Visiting the John Soame Memorial Pump, Aylsham, Norfolk, England: example of a traditional, thatched structure
Distinguished by octagonal roofing
This 100 year old structure is situated in the Norfolk, England town of Aylsham. Known as the John Soame Memorial Pump (1).
The Pump is situated at the junction of Cawston Road and Penfold Street. (This intersection is known locally as Carr's Corner.)
The main photo, above, shows the Pump from Penfold Street looking towards Cawston Road. I have also supplied a photo depicting the pump from Cawston Road looking past the structure in the direction of the town centre.
The Pump's roofing is particularly noted for its octagonal shape. The structure superficially resembles the octagonal Market Cross at North Walsham (distance: 11 kilometres); but the latter lacks the thatched roof of the John Soane Memorial Pump, and is also much older.
Thatching is one of England's great, rural, traditional industries, and this fine example of thatching on a public structure is a fine throwback to this craft. Norfolk reed, particularly widespread along the Norfolk Broads, was used for the roof of this structure (2). The pillars supporting the conspicuous thatched roof of the structure are sometimes bedecked with seasonal foliage, making the Pump a particularly colourful, local landmark.
Interestingly, the Pump's primary function of supplying water from a 52-metre well was made redundant 25 years after its gifting by the coming of public water supply to the town. The history of this structure is also a reminder of just how relatively recently intoduced were the modern amenities so taken for granted (3).
Thus, as a 'parish pump', the John Soane Memorial Pump was a somewhat grand affair when used for its primary purpose; though doubtless also what has come to be known as 'parish pump gossip' would still have been as biased and parochial as at any other pump!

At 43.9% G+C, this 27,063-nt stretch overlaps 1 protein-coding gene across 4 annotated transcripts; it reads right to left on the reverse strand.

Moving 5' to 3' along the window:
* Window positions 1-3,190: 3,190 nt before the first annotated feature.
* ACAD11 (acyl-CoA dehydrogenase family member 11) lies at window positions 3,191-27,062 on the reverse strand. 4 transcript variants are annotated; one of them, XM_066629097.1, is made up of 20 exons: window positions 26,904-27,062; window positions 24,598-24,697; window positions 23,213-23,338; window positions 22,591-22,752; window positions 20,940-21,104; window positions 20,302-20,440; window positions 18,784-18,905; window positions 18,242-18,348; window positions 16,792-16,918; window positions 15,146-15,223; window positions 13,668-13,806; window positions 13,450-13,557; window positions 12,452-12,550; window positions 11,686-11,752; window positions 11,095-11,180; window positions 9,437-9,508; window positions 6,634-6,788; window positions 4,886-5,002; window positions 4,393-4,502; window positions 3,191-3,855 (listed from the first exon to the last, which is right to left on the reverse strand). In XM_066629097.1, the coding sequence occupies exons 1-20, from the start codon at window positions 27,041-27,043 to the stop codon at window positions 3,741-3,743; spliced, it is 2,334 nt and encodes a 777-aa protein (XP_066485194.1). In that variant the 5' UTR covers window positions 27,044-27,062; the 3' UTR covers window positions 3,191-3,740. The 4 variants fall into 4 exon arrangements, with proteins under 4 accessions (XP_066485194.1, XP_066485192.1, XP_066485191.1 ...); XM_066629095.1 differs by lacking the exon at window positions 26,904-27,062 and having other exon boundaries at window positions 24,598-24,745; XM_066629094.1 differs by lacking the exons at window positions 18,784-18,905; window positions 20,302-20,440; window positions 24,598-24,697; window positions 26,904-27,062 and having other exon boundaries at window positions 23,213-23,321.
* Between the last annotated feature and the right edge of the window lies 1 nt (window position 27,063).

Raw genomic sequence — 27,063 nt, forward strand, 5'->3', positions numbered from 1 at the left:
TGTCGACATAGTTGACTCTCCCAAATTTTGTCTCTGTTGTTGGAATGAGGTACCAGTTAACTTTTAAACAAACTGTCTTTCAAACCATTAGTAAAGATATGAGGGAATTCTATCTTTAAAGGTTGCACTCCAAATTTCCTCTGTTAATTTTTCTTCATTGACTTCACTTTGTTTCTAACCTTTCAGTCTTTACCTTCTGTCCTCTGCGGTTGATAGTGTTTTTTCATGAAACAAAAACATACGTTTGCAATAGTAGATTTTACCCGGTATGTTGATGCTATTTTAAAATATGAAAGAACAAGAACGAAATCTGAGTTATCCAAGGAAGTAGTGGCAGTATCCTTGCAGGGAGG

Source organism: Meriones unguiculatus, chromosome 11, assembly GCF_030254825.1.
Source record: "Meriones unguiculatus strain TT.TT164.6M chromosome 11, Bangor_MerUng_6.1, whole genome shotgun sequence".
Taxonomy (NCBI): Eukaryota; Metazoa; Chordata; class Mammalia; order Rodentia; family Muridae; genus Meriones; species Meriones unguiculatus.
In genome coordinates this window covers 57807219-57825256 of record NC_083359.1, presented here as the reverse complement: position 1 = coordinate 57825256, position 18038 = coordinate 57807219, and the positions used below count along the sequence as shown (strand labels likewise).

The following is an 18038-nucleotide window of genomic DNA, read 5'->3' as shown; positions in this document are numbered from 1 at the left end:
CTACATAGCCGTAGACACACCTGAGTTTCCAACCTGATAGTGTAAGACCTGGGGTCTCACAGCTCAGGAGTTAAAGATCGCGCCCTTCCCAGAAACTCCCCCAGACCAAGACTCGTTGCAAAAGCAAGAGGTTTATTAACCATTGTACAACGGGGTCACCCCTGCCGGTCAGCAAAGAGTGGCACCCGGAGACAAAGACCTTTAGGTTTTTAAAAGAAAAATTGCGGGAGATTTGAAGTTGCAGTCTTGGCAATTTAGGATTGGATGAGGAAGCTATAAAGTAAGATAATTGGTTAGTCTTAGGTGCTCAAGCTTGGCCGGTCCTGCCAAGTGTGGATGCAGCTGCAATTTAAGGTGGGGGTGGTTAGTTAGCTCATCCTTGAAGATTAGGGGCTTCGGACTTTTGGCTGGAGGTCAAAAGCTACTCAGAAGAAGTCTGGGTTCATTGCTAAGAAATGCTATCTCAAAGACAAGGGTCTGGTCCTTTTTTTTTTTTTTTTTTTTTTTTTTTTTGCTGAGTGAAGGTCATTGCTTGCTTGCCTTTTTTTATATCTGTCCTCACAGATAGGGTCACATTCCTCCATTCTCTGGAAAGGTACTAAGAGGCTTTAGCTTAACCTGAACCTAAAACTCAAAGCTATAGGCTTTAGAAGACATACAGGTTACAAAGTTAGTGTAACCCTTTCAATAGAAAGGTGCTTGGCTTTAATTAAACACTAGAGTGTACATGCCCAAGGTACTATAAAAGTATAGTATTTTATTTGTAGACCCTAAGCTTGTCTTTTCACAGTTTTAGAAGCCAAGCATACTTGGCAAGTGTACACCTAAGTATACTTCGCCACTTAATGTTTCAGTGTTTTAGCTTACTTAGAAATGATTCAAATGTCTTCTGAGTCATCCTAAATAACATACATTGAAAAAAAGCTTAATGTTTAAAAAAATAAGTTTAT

May 29, 2013
(1) The early death of John Soame in 1911 was marked two years later by an affluent relative's gift to the town of a well for the use of the public. A local road is named Soame Close.
(2) Thatched roofs occur in England more than in any other European country. it is reckoned that in England still there are over 250 properties with exant thatched roofs which at least in part are more than 500 years old!
(3) It is interesting to reflect also that American serivce personnel who served at the many air bases built in East Anglia during World War Two discovered a rural part of England which in many ways had hardly changed since the 19th century.
Sourcing includes: http://www.geograph.org.uk/photo/622443
Also worth seeing
In Aylsham itself, St, Michael and All Angels' Parish Church is large Medieval building; the Town Hall, formerly a Corn Hall, is situated in the Market Place.
Blicking Hall, Blickling (distance: approx. 2.5 kilometres) is a stately home where Anne Boleyn (c.1501-1536) was reputedly born.
How to get there: United Airlines flies to London Heathrow Airport, where car rental is available. Aylsham is 241 kilometers from Heathrow Airport. Please note that some facilities may be withdrawn, without notice. Please check with the airline or your travel agent for up to date information.
MJFenn is an independent travel writer based in Ontario, Canada.
Other of my hubpages may also be of interest
- Visiting Aylsham Methodist Church, White Hart Street, Aylsham, Norfolk, England: dating from 1842
- Visiting Blickling Hall, Blickling, near Aylsham, Norfolk, England: supposedly haunted by Anne Boley
- Visiting the Market Cross, Market Place, North Walsham, Norfolk, England: ecclesiastical generosity
- Visiting St. Edward, King and Martyr, Cambridge, England: a Royal Peculiar church
- Visiting Clare Hall, Cambridge: intimate haven of quietness for the more mature scholar
For your visit, these items may be of interest
More by this Author
Step into the city of Cahors in the French department of Lot, and it is like a step back into the Middle Ages. The Valentré bridge has linked the two banks of the Lot River since the 14th century. It is...
Close to the Medieval Pont Valentré, Cahors Station building is a striking neo-Classical structure which dates from the early part of the 3rd French Republic.
25,000 people are said to have perished at this concentration camp on French soil, functioning between 1941 and 1944. 25,000 people. Albert Speer, later Hitler's production supremo, was linked with it
No comments yet.